The thought that history will likely remember this day as a Nuggets’ triumph rather than an officiating failure pains me, but credit to Denver for clawing their way through this game. It wasn’t always pretty and, to be frank, wasn’t always effective, but they managed to perservere despite a lot of things going wrong. Foul trouble and poor execution be damned, the Nuggets weren’t going to see themselves embarrassed, and that mentality just so happened to get them face-to-face with a winning jumper. Luckily for the Nuggs and their fans, Melo didn’t blink.
Brandon Bass (16 points, 5 rebounds, 12-14 FT) was awesome. He alone dominated Chris Andersen (plagued by foul trouble) and J.R. Smith (plagued by poor shot selection being J.R. Smith), and played tough interior defense while Erick Dampier was resting. Early in the game, it looked as though Ryan Hollins may have supplanted Bass as the back-up center, but Bass played with exactly the kind of energy and discipline that he needs to be effective on a regular basis. The free throw attempts are clear evidence of his assertiveness around the basket, but that kind of quantification hardly tells how important he was to the Mavs’ offense. In the first half, Dirk sitting on the bench meant a scoring drought. But once Bass started hitting his stride, he afforded Nowitzki some much-needed rest and the team a much-needed weapon.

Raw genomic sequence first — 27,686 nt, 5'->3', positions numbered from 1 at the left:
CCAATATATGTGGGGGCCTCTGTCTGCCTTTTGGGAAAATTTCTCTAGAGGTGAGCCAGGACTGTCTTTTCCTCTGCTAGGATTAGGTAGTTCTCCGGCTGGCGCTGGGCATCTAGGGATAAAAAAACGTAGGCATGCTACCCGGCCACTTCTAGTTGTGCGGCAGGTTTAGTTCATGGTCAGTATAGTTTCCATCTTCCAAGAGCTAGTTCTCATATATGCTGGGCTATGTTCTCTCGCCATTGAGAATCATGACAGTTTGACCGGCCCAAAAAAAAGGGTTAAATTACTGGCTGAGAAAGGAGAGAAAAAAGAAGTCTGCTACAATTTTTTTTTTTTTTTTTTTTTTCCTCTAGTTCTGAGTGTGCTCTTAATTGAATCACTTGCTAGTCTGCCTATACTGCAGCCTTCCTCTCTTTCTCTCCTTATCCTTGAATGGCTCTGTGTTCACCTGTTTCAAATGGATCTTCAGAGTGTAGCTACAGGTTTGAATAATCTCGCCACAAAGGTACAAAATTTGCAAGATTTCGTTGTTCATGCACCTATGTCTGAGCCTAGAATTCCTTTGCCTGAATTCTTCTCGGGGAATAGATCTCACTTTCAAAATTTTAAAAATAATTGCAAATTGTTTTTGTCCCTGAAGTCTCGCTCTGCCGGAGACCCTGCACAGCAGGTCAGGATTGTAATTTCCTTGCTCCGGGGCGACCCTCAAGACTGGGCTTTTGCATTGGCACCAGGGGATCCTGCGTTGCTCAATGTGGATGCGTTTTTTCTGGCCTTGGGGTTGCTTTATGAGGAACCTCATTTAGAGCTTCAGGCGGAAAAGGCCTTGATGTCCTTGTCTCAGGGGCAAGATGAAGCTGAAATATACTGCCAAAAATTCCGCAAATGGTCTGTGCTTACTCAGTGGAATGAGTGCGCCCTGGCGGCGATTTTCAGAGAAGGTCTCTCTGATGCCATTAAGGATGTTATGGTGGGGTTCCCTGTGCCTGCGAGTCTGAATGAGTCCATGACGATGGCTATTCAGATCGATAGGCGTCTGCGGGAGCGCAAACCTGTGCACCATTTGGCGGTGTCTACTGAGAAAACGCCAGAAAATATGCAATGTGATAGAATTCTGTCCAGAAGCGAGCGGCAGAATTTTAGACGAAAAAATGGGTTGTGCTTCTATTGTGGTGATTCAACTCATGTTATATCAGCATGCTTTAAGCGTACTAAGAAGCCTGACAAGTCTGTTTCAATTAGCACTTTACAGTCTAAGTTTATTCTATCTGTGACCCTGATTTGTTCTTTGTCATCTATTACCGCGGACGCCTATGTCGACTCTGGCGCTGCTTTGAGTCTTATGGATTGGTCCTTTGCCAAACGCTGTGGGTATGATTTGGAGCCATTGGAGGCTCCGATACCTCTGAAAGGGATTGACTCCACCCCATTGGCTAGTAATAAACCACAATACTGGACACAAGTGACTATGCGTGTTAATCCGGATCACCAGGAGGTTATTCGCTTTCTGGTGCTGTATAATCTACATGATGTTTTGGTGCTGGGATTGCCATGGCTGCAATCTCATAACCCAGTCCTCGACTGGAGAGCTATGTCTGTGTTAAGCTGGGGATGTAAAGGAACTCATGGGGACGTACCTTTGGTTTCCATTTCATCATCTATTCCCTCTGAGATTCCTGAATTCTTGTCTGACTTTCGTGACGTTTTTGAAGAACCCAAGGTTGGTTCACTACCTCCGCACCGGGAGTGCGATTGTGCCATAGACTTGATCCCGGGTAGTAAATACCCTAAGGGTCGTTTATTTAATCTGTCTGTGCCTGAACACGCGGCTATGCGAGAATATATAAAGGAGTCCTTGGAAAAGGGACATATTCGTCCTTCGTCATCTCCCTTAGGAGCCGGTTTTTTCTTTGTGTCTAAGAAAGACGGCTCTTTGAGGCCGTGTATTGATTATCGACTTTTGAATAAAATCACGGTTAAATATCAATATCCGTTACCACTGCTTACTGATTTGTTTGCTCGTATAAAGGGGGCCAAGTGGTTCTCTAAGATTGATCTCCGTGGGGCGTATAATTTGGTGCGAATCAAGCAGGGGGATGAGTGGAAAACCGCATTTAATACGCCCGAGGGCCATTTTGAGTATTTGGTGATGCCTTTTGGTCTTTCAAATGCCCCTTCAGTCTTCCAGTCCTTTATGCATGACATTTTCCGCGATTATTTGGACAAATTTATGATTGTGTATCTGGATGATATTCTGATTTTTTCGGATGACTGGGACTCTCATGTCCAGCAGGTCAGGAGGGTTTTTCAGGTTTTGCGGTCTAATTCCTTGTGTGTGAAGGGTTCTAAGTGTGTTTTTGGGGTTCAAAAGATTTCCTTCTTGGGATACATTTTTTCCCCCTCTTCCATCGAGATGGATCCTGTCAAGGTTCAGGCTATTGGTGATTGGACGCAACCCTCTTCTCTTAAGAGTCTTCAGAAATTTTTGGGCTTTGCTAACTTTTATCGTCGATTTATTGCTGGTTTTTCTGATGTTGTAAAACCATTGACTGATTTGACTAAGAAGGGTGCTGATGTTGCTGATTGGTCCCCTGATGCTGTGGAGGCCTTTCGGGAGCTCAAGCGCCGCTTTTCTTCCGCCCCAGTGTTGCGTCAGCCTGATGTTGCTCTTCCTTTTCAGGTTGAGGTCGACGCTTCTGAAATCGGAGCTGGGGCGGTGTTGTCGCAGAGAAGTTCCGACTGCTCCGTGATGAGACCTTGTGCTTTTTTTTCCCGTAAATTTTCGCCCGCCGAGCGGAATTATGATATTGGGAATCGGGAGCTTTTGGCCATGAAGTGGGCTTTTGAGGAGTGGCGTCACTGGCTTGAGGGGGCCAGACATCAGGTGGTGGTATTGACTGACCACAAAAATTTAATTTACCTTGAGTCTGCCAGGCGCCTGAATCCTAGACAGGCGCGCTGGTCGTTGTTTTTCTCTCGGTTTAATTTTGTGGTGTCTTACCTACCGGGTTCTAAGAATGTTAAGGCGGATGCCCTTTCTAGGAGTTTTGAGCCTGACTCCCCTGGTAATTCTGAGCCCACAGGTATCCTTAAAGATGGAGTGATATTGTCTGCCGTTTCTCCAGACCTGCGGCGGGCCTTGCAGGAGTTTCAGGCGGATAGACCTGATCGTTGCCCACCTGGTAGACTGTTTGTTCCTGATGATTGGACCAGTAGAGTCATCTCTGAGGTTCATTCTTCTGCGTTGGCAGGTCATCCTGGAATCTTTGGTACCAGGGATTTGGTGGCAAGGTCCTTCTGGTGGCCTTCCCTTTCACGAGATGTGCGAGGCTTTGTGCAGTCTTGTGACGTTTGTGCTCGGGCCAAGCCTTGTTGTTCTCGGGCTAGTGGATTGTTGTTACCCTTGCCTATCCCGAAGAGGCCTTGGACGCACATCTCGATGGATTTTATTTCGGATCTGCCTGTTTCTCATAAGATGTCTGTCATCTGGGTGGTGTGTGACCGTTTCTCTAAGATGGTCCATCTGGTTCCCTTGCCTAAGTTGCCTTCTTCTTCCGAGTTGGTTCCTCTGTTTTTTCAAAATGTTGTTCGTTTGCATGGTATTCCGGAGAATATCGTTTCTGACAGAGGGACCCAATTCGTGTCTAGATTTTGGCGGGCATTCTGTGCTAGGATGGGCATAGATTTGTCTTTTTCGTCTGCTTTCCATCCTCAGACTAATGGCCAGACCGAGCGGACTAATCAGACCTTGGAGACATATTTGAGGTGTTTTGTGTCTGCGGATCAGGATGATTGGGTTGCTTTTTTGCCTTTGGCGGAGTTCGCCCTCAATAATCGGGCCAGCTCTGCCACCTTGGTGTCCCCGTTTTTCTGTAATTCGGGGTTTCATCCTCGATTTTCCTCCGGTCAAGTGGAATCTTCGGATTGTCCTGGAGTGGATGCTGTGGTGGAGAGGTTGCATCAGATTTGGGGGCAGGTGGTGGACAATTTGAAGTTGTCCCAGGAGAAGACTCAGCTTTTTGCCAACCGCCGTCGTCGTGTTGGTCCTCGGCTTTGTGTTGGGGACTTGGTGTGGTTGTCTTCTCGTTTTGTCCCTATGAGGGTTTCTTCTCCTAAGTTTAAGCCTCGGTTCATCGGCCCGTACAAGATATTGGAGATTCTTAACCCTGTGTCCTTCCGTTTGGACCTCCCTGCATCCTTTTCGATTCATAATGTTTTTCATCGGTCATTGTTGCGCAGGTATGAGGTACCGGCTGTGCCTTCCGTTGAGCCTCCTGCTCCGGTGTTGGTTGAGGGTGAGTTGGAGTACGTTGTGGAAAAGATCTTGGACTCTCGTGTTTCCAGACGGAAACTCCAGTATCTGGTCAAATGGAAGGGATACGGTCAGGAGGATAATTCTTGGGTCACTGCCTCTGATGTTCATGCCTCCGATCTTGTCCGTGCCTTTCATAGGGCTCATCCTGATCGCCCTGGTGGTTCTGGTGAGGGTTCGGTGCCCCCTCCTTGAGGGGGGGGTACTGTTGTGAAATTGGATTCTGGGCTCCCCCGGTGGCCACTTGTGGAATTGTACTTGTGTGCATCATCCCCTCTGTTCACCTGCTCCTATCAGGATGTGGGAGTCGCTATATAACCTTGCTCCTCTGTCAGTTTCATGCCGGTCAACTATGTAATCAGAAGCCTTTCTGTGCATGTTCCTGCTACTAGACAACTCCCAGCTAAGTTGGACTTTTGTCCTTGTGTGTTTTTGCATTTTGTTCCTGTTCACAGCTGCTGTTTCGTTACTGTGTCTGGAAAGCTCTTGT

Carmelo Anthony and Chauncey Billups…were Carmelo Anthony (31 points, 8 rebounds) and Chauncey Billups (32 points). They had the kind of big games that you expect from players of their paygrade, and there was no chance that Denver even sniffs a win if those two don’t contribute huge baskets and meaningful plays at both ends.
Aside from that, the only other Maverick-killer was their inability to secure defensive rebounds. The Nuggets grabbed 13 offensive boards, many of which were converted into impressive tip-ins and dunks. That’s a disheartening way to end a play, especially when Dallas’ half-court defense seemed much improved from the first two games. They were putting the Nuggets in tough spots, but Birdman or Kenyon Martin would swoop in for an easy jam as the ball bounced off the rim. We’ve asked the Mavs to improve their defense and they responded, which makes those easy put-backs that much more harrowing.